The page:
The lips are chiefly composed of muscles covered externally by skin and internally by mucous membrane. Each lip has a pinkish zone called vermillion zone. The lips are outlined from the surrounding skin by a transition zone called vermillion border. The small triangular median depression in the upper lip is called philtrum. The apex of philtrum is towards the nasal septum and the base downwards where it terminates in a thicker area called tubercle of the upper lip. The corners of mouth where upper and lower lips meet are called labial commissure. The groove running upward between the labial commissure and the alae of nose is called nasolabial sulcus. The lower lip is separated from the chin by a horizontal groove called labio-mental groove. The bone underlying the upper lip is the alveolar process of the maxilla, whereas the bone underlying the lower lip is the alveolar process of the mandible.
From superficial to deep, the lip is composed of the following structures:
- Superficial fascia
- Orbicularis oris muscle
- Submucosa containing mucus glands
- Mucus membrane
Each lip is supplied by labial branches of facial artery. Each lip has an arterial arch formed by the end-on anastomosis between labial branches of the facial arteries. When this arterial arch is cut, blood spurts from both ends with equal force. The veins correspond to the arteries and drain into the facial vein.
The lymphatics from the central part of the lower lip drain into submental lymph nodes. The lymphatics from lateral parts of lower lip and whole of upper lip drain into submandibular lymph nodes.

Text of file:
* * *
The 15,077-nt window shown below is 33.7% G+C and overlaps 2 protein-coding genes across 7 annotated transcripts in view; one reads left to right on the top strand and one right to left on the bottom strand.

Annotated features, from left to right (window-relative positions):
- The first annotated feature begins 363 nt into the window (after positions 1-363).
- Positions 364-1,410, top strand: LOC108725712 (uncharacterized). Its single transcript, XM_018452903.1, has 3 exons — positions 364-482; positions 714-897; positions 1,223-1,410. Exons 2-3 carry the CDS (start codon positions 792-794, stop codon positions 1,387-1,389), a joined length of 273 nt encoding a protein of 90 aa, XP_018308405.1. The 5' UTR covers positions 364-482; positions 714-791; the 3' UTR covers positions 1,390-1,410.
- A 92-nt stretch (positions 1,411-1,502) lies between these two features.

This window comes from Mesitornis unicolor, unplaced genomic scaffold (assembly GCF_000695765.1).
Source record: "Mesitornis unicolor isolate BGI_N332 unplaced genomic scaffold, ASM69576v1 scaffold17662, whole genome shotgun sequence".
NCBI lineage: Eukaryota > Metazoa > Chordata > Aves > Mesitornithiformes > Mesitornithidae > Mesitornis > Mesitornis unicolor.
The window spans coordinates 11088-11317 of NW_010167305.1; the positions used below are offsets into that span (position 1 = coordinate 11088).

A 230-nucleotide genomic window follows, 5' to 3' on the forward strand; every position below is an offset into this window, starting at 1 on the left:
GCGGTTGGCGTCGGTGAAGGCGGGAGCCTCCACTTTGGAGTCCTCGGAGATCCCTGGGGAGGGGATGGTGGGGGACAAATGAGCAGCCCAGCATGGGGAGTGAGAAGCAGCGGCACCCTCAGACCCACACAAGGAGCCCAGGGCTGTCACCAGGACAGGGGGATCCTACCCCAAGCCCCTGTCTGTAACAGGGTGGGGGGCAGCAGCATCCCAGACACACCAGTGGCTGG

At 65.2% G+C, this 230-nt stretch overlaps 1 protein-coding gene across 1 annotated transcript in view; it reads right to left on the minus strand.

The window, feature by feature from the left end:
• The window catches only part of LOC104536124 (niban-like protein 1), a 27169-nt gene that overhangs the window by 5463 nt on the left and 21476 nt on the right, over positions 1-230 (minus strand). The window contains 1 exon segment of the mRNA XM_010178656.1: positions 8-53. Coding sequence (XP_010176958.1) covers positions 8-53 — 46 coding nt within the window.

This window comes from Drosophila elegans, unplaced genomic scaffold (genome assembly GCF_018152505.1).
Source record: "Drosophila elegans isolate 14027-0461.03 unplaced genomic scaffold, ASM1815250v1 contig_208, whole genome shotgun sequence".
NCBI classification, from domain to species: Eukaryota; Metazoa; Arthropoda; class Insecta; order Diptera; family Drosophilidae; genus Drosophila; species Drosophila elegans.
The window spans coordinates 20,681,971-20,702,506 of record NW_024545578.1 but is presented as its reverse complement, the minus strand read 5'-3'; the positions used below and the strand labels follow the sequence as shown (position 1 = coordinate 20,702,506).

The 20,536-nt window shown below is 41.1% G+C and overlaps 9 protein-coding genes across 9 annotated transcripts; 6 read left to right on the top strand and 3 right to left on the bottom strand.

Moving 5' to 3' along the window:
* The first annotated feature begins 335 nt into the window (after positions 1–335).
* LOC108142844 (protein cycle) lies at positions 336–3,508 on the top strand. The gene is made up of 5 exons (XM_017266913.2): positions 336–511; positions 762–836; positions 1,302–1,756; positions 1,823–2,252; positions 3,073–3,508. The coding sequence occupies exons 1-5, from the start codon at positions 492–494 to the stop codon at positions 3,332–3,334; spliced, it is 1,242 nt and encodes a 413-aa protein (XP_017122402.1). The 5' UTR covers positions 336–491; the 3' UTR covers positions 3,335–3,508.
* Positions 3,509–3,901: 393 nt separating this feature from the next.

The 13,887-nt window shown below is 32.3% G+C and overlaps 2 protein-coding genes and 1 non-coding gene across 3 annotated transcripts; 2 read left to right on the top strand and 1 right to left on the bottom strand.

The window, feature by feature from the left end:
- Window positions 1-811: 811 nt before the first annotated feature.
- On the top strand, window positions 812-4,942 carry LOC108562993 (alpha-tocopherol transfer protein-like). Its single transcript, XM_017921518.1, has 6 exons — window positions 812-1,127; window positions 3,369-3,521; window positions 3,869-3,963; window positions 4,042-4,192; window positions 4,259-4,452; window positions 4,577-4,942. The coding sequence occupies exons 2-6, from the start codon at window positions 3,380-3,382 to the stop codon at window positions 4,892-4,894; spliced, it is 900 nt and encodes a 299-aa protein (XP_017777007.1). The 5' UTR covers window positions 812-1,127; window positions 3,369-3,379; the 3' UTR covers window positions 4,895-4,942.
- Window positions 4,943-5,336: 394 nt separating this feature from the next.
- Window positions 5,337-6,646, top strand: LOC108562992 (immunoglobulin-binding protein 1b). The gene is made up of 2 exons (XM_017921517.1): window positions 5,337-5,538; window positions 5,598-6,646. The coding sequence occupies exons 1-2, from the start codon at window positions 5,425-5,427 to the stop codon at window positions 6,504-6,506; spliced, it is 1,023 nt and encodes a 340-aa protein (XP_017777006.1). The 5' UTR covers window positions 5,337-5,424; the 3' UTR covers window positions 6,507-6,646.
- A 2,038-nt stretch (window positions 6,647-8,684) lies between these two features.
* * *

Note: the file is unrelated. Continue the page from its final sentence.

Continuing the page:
The lips have rich sensory supply from trigeminal nerve. The upper lip is supplied by labial branches of the infraorbital nerve (a branch of maxillary division) and lower lip by the mental nerve (a branch of mandibular division of the trigeminal nerve). The red portions of lip are highly sensitive and represented by a large area in the sensory cortex of cerebral hemisphere.
The color of the lips and the mucus membrane of the oral cavity are clinically important; lips may appear pale in patients with severe anemia or bluish in people suffering from lack of oxygenation of blood (cyanosis). A lemon yellow tint of lips may indicate jaundice. The lips are a common site for carcinoma, mostly affecting individuals above 60 years of age. Carcinoma of the lip usually occurs in lower lip (93%) as compared to the upper lip (5%).